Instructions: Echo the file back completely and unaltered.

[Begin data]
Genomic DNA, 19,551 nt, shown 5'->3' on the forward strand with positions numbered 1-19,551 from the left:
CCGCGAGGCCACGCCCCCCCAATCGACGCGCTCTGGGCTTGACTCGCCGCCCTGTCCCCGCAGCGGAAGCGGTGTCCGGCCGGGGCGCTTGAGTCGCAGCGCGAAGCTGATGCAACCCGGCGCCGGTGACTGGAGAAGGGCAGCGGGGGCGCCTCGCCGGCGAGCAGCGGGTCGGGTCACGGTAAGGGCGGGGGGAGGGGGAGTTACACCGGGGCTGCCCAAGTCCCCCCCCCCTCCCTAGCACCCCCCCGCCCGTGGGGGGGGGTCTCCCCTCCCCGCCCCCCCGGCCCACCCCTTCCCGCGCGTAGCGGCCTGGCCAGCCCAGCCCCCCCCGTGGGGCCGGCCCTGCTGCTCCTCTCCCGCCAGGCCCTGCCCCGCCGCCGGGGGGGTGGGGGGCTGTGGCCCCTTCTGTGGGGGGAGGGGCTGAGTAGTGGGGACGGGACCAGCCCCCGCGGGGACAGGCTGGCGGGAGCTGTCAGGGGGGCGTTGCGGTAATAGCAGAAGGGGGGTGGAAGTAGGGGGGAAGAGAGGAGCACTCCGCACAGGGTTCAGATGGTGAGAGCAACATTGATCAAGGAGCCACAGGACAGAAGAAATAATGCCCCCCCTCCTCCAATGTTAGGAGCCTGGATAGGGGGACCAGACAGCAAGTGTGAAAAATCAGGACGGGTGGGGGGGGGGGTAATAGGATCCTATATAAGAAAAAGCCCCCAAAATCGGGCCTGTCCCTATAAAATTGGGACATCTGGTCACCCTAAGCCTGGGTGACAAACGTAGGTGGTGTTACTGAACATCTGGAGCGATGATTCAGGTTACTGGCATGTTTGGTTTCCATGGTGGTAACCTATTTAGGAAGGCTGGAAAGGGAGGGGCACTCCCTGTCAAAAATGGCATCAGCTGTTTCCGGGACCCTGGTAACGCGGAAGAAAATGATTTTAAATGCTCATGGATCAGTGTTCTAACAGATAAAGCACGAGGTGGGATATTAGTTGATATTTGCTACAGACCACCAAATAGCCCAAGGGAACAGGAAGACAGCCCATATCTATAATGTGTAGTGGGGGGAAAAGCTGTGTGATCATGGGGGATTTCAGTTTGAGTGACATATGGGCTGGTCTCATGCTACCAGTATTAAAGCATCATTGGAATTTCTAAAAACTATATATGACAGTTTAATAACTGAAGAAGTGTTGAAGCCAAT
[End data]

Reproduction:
Genomic DNA, 19,551 nt, shown 5'->3' on the forward strand with positions numbered 1-19,551 from the left:
CCGCGAGGCCACGCCCCCCCAATCGACGCGCTCTGGGCTTGACTCGCCGCCCTGTCCCCGCAGCGGAAGCGGTGTCCGGCCGGGGCGCTTGAGTCGCAGCGCGAAGCTGATGCAACCCGGCGCCGGTGACTGGAGAAGGGCAGCGGGGGCGCCTCGCCGGCGAGCAGCGGGTCGGGTCACGGTAAGGGCGGGGGGAGGGGGAGTTACACCGGGGCTGCCCAAGTCCCCCCCCCCTCCCTAGCACCCCCCCGCCCGTGGGGGGGGGTCTCCCCTCCCCGCCCCCCCGGCCCACCCCTTCCCGCGCGTAGCGGCCTGGCCAGCCCAGCCCCCCCCGTGGGGCCGGCCCTGCTGCTCCTCTCCCGCCAGGCCCTGCCCCGCCGCCGGGGGGGTGGGGGGCTGTGGCCCCTTCTGTGGGGGGAGGGGCTGAGTAGTGGGGACGGGACCAGCCCCCGCGGGGACAGGCTGGCGGGAGCTGTCAGGGGGGCGTTGCGGTAATAGCAGAAGGGGGGTGGAAGTAGGGGGGAAGAGAGGAGCACTCCGCACAGGGTTCAGATGGTGAGAGCAACATTGATCAAGGAGCCACAGGACAGAAGAAATAATGCCCCCCCTCCTCCAATGTTAGGAGCCTGGATAGGGGGACCAGACAGCAAGTGTGAAAAATCAGGACGGGTGGGGGGGGGGGTAATAGGATCCTATATAAGAAAAAGCCCCCAAAATCGGGCCTGTCCCTATAAAATTGGGACATCTGGTCACCCTAAGCCTGGGTGACAAACGTAGGTGGTGTTACTGAACATCTGGAGCGATGATTCAGGTTACTGGCATGTTTGGTTTCCATGGTGGTAACCTATTTAGGAAGGCTGGAAAGGGAGGGGCACTCCCTGTCAAAAATGGCATCAGCTGTTTCCGGGACCCTGGTAACGCGGAAGAAAATGATTTTAAATGCTCATGGATCAGTGTTCTAACAGATAAAGCACGAGGTGGGATATTAGTTGATATTTGCTACAGACCACCAAATAGCCCAAGGGAACAGGAAGACAGCCCATATCTATAATGTGTAGTGGGGGGAAAAGCTGTGTGATCATGGGGGATTTCAGTTTGAGTGACATATGGGCTGGTCTCATGCTACCAGTATTAAAGCATCATTGGAATTTCTAAAAACTATATATGACAGTTTAATAACTGAAGAAGTGTTGAAGCCAAT